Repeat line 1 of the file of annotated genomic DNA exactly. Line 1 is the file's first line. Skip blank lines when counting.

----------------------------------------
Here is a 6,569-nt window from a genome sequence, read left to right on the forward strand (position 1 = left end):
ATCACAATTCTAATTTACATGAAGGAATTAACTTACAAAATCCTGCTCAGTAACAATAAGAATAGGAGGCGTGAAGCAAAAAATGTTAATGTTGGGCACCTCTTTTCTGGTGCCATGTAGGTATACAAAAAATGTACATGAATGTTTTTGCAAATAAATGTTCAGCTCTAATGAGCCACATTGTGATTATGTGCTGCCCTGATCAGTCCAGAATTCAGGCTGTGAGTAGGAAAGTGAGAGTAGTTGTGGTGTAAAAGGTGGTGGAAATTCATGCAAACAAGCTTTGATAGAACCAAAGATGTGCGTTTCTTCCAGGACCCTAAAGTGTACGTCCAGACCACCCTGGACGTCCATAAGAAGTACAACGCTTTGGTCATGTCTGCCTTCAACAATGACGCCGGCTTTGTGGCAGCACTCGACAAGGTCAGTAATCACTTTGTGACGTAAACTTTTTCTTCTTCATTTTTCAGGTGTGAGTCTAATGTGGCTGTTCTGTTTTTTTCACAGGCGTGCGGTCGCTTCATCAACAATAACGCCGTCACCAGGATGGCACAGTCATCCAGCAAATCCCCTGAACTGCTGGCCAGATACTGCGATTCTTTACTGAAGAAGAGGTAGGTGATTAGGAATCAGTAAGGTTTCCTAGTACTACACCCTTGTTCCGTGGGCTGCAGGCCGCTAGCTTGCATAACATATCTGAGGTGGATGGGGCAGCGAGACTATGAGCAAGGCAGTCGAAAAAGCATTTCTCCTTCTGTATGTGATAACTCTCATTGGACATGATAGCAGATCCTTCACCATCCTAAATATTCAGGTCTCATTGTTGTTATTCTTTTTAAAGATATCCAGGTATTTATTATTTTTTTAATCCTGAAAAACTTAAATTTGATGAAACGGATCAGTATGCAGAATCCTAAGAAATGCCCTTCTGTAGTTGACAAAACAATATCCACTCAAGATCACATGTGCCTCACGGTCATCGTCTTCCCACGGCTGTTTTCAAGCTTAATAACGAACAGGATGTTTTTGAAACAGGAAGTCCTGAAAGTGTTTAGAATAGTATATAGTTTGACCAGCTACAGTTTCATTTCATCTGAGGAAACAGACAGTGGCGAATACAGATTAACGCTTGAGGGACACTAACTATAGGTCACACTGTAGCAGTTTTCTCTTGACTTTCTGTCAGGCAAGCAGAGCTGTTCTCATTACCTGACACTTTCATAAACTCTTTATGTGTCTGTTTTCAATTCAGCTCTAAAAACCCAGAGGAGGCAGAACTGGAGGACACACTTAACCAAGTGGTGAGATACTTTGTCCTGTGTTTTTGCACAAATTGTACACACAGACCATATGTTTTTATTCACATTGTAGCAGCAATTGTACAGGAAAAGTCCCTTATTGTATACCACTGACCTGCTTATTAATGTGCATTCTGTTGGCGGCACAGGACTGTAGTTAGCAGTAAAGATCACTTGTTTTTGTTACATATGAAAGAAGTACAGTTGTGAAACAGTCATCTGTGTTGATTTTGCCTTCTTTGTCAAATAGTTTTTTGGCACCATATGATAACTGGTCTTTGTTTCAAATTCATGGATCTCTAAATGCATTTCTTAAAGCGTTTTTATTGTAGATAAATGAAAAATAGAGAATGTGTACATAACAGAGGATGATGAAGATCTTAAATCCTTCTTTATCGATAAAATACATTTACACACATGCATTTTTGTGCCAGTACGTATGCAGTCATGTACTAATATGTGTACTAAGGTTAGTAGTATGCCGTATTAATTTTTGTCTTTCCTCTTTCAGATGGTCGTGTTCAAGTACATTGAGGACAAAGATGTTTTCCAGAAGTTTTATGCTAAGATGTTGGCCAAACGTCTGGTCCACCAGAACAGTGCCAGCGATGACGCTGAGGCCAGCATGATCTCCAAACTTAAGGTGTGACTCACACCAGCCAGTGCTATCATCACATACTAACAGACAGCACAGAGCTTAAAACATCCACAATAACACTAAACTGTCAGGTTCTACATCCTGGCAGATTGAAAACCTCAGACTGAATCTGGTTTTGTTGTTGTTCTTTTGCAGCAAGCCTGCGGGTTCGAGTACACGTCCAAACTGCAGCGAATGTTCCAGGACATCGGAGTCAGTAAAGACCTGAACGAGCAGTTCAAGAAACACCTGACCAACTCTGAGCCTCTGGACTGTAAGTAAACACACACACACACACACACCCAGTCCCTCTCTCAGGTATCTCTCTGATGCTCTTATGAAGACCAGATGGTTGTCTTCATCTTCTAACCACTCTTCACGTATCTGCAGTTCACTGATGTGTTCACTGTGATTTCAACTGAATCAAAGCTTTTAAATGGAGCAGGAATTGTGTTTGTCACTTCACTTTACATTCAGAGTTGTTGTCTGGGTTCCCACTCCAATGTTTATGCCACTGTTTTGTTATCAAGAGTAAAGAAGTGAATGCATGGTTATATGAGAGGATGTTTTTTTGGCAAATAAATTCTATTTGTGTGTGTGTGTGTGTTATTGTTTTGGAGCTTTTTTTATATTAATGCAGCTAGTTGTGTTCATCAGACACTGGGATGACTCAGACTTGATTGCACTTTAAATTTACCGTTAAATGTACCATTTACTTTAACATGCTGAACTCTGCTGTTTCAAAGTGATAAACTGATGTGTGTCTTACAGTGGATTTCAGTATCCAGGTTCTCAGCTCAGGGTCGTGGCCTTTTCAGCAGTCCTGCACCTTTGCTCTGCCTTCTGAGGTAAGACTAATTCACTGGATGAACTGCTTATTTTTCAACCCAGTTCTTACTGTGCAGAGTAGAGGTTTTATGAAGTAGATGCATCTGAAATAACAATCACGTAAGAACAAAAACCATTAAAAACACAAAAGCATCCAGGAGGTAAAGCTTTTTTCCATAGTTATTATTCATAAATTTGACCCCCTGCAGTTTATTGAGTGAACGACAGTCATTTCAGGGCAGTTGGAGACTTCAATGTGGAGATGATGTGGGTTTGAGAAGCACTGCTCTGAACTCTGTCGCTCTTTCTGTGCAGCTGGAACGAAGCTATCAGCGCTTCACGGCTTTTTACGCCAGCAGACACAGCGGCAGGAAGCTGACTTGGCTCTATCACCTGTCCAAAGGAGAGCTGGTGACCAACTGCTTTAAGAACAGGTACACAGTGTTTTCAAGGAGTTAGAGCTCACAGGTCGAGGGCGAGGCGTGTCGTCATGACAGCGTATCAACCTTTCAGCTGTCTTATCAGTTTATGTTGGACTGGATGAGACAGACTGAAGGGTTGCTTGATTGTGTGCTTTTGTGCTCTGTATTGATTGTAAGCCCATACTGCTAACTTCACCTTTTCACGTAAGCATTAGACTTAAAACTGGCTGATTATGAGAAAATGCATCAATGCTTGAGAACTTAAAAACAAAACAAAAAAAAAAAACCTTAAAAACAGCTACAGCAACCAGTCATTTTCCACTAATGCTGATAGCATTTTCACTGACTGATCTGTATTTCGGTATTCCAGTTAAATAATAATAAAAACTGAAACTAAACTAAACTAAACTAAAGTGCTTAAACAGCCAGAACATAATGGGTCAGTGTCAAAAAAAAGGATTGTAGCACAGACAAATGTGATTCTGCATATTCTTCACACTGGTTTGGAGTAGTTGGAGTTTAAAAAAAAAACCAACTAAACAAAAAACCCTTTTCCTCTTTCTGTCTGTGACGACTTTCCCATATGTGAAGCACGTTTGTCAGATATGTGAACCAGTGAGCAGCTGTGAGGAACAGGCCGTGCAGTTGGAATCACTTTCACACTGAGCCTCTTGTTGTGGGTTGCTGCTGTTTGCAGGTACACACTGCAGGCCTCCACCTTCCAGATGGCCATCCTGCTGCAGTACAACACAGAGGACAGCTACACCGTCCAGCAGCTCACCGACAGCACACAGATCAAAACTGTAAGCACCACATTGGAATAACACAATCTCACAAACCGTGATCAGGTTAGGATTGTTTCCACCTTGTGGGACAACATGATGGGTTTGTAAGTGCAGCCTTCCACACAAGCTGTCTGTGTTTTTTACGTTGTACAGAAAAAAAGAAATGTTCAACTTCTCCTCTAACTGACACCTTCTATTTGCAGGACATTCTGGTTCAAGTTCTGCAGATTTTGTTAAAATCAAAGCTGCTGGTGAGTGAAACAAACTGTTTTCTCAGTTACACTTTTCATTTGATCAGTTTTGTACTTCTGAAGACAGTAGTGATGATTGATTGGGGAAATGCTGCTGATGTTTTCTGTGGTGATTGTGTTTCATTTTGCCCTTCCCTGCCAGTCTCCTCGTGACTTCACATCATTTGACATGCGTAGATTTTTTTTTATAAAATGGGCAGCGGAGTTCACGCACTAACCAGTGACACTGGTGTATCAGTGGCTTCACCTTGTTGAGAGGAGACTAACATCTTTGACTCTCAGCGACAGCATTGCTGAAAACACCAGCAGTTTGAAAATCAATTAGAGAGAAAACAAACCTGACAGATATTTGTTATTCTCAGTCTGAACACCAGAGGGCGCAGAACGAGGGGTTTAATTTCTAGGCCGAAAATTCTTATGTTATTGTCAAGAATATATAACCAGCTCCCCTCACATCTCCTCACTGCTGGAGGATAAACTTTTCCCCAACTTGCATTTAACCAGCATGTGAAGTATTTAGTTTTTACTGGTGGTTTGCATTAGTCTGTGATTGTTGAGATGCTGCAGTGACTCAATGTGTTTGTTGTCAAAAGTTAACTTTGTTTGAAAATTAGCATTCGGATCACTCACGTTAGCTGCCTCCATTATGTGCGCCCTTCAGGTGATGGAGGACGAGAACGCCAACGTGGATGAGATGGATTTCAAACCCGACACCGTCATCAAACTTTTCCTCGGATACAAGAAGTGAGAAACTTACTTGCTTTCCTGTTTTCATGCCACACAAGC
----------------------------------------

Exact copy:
Here is a 6,569-nt window from a genome sequence, read left to right on the forward strand (position 1 = left end):